DRAFT document on coding conventions in kde libraries

Simon Hausmann hausmann at kde.org
Mon Mar 6 06:30:35 GMT 2006

On Monday 06 March 2006 01:51, Friedrich W. H. Kossebau wrote:
> > > See, it seems not to be used in Qt itself, either!
> >
> > I agree that it's not widely used in Qt, but still:
> > ./network/qhttp.cpp:85:    // private slots
> > ./network/qhttp.cpp:87:    void slotReadyRead();
> > ./network/qhttp.cpp:88:    void slotConnected();
> > ./network/qhttp.cpp:89:    void slotError(QAbstractSocket::SocketError);
> > ./network/qhttp.cpp:90:    void slotClosed();
> > ./network/qhttp.cpp:91:    void slotBytesWritten(qint64 numBytes);
> > ./network/qhttp.cpp:92:    void slotDoFinished();
> >
> > See, connected() would look like a method that returns a boolean telling
> > the caller whether we are connected. On the other hand slotConnected()
> > tells me right away that this is the slot connected (no pun intended!) to
> > the connected signal. Same thing with closed() vs slotClosed().
> Hm, this ambigousity could be solved by naming conventions resulting in
> isConnected() and onConnected() :) Or not missing the "//private slots"
> right above.
> Oh, did I get onX from Objectpascal or Javascript? Now I remember that
> Delphi forced one to have many "OnX"... Hm. So perhaps for-signal-only
> methods really have some usage patterns? But if my patterns are different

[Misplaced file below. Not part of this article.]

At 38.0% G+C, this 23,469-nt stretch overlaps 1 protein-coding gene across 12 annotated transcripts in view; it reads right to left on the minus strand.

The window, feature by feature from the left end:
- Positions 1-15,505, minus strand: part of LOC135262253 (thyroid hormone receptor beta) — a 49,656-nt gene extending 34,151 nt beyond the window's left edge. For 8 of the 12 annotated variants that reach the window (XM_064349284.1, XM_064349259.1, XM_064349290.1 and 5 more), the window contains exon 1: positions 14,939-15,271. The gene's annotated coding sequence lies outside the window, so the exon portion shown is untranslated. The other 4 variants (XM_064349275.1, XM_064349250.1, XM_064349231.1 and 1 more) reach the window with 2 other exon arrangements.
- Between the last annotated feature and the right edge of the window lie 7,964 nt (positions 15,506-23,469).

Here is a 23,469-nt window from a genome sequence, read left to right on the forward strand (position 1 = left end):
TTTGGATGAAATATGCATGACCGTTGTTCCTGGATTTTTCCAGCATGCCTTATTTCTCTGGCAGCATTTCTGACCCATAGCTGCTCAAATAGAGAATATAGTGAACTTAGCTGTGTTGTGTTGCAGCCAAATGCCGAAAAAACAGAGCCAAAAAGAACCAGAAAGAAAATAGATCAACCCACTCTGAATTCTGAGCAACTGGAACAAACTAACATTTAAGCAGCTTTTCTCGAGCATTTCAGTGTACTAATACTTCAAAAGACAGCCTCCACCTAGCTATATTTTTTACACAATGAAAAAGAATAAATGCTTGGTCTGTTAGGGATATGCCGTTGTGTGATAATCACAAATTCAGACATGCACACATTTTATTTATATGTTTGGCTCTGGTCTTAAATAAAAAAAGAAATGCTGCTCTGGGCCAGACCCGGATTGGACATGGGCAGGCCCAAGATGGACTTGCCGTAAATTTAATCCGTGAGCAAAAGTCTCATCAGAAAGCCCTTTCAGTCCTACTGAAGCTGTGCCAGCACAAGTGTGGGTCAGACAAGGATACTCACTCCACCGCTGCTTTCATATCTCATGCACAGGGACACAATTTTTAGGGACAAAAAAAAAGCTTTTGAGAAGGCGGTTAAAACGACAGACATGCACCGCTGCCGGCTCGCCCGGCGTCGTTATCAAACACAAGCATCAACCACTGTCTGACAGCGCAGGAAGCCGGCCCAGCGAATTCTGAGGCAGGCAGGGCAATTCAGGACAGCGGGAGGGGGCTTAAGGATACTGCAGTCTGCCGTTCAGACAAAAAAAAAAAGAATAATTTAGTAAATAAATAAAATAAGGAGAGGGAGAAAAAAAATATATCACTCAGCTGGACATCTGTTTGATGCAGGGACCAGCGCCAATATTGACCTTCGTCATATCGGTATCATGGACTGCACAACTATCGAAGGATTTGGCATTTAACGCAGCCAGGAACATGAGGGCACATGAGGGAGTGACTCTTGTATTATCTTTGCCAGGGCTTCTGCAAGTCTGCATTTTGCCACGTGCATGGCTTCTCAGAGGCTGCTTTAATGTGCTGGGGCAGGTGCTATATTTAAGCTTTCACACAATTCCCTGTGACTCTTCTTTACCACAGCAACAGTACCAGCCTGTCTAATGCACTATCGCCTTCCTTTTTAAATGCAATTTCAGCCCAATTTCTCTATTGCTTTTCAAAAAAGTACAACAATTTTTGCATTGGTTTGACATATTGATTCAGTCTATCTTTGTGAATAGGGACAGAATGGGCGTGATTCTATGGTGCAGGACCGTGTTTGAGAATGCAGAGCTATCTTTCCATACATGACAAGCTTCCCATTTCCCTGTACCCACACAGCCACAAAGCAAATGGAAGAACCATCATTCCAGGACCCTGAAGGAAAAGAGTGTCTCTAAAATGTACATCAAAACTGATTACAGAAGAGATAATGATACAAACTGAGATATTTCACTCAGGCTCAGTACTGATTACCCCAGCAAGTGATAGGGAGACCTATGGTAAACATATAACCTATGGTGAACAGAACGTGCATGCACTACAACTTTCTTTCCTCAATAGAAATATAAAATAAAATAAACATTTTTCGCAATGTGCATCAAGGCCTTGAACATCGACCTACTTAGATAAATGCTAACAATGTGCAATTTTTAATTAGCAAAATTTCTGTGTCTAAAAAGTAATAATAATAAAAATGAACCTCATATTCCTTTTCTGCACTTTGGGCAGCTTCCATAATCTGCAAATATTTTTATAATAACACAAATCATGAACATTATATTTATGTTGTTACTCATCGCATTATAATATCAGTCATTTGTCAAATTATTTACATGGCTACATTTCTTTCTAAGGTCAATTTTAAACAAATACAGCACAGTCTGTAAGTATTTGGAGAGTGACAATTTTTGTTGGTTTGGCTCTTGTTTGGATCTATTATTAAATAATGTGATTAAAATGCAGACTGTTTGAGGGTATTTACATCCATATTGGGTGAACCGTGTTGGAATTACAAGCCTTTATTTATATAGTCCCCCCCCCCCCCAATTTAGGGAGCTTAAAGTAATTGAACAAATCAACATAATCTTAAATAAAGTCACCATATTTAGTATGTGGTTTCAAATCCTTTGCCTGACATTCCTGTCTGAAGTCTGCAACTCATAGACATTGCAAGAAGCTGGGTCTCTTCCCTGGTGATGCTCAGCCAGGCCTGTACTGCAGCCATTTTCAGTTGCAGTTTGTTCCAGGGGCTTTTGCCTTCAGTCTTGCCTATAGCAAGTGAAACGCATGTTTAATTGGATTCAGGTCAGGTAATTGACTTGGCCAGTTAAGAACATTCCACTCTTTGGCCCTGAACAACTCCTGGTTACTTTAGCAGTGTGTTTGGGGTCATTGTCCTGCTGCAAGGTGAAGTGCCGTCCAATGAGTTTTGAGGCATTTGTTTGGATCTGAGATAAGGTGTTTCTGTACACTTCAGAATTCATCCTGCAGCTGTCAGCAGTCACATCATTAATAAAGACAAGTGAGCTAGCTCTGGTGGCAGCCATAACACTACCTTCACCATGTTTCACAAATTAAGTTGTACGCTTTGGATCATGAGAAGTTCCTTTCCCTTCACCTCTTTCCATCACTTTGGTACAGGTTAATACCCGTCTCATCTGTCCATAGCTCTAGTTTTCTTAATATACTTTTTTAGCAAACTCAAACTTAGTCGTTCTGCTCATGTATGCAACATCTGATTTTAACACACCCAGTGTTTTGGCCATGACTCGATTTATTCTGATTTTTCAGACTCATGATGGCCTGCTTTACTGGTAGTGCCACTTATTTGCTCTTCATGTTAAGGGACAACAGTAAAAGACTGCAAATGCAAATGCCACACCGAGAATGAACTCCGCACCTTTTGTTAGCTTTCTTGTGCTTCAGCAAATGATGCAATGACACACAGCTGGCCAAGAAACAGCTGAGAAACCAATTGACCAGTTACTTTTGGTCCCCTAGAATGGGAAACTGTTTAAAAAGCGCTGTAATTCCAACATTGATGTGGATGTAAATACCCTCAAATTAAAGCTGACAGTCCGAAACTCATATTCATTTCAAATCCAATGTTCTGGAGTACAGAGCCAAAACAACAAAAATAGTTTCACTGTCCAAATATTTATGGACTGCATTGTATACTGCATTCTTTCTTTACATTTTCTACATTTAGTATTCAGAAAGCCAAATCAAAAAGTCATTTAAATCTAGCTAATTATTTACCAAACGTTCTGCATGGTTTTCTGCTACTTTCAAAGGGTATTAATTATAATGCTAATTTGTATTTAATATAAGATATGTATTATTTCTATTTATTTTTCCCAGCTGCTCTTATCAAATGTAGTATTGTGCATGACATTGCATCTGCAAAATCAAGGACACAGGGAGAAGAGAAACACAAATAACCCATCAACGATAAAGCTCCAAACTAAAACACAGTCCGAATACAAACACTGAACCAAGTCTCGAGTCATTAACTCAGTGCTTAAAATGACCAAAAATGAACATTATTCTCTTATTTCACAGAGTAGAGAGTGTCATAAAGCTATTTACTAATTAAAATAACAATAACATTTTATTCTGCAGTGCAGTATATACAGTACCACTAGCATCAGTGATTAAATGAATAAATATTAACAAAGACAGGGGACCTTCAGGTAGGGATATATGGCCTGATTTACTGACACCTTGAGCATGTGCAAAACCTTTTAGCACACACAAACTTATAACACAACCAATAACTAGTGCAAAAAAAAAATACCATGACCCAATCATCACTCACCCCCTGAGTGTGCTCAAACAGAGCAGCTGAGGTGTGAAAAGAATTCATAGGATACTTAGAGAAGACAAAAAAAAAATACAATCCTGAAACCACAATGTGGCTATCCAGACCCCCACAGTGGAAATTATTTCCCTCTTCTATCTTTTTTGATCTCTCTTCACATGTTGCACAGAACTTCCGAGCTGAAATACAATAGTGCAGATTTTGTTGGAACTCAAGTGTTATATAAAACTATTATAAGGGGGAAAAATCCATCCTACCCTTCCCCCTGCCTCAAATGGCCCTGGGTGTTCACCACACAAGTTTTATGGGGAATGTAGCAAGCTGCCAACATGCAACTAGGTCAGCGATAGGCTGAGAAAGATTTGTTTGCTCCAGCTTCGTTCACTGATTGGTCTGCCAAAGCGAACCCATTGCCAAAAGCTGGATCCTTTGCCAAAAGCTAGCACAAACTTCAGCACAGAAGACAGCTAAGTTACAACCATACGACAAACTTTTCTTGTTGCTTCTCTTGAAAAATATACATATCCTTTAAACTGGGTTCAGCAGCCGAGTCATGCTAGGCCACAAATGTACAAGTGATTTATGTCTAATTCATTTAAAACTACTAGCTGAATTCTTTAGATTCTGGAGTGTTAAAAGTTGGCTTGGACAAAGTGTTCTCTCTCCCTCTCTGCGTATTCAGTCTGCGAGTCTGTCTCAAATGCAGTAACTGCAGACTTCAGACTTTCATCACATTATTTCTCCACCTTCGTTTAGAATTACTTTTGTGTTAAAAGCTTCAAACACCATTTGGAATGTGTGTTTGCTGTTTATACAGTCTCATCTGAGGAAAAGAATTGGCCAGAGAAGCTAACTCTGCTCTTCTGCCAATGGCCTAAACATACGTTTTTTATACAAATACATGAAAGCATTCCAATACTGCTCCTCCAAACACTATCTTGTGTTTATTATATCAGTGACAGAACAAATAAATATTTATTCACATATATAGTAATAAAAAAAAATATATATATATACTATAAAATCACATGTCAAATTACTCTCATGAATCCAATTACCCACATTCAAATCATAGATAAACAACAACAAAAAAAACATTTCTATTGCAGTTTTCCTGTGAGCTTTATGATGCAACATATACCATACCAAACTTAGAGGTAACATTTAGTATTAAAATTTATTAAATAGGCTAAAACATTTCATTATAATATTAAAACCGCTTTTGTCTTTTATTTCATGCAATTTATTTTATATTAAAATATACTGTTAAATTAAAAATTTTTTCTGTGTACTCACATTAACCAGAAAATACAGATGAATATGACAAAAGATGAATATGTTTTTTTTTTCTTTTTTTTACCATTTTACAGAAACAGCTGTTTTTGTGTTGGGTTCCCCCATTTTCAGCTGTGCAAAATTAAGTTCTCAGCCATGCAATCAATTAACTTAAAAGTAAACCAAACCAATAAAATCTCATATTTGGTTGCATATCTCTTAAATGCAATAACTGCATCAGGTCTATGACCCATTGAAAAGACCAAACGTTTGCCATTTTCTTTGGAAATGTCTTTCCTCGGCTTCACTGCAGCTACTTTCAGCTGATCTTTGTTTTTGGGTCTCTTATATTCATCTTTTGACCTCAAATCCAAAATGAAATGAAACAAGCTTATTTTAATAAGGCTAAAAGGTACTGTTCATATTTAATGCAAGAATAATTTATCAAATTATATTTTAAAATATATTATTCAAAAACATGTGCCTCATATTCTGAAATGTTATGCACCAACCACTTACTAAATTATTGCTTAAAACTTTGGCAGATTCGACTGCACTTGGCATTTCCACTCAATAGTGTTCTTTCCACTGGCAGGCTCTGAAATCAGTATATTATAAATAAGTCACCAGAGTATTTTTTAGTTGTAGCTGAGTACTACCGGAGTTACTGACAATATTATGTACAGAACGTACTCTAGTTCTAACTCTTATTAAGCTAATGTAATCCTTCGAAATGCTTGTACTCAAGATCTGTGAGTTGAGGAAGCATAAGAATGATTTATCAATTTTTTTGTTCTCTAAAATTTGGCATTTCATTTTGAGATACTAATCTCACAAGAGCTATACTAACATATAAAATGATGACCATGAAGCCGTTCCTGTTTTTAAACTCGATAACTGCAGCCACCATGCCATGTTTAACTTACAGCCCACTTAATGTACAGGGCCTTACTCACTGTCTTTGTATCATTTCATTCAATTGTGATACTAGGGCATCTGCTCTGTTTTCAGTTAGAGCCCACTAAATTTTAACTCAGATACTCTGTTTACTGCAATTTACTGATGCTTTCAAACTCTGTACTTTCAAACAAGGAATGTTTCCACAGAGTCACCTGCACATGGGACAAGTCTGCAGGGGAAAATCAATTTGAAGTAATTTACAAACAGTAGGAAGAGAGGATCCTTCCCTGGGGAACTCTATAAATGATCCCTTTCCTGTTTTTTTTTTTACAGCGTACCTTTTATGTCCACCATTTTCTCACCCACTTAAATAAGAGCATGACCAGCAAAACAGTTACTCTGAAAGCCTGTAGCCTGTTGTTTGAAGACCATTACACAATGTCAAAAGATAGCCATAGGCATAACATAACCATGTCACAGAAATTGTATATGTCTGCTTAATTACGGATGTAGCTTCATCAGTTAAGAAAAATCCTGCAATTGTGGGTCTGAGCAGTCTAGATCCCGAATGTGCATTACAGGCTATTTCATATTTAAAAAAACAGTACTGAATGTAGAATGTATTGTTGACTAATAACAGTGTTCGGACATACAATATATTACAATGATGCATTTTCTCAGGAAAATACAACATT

> and I can call such methods directly without need for signal/slot that code
> will really look ugly.
> So my vote still: no slotX, no onX, from what I wrote above I think it's
> not really needed and hurts those who do not need to use signal/slots.
> Could perhaps someone from Trolltech enlighten us why they choose only to
> use slotX with private slots? After all we do almost adore the rest of
> their api style so they could have a good reason here as well :P

Most of the time (if not always) the slot prefix is redundant. It shouldn't 
make a difference whether a method is called as part of a signal/slot 
connection or from manual code. Take QLineEdit::setText() or 
QLineEdit::copy() for example: There's no point in having a slot prefix 
there. And it would be even worse in terms of consistency to let some methods 
have a slot prefix and others not.

So rest assured that methods prefixed with slot are more than unlikely to 
appear in Qt's public API (try searching for slot in the assistant method 
index). Whatever is used internally as private slot name in Qt is an entirely 
different matter, and in case of QHttp it's simply a set of private slots 
connected to its internal tcp socket. Given that private slots unfortunately 
are semi-visible to the outside (but not considered public API, may disappear 
any time, don't connect to them, not documented, kills your kitten when 
called, etc.) they have to have a slot prefix to disambiguate them and avoid 
accidential connections. With Qt 4.2 they will have an even more obfuscated 
prefix to make it clear they're internal :)


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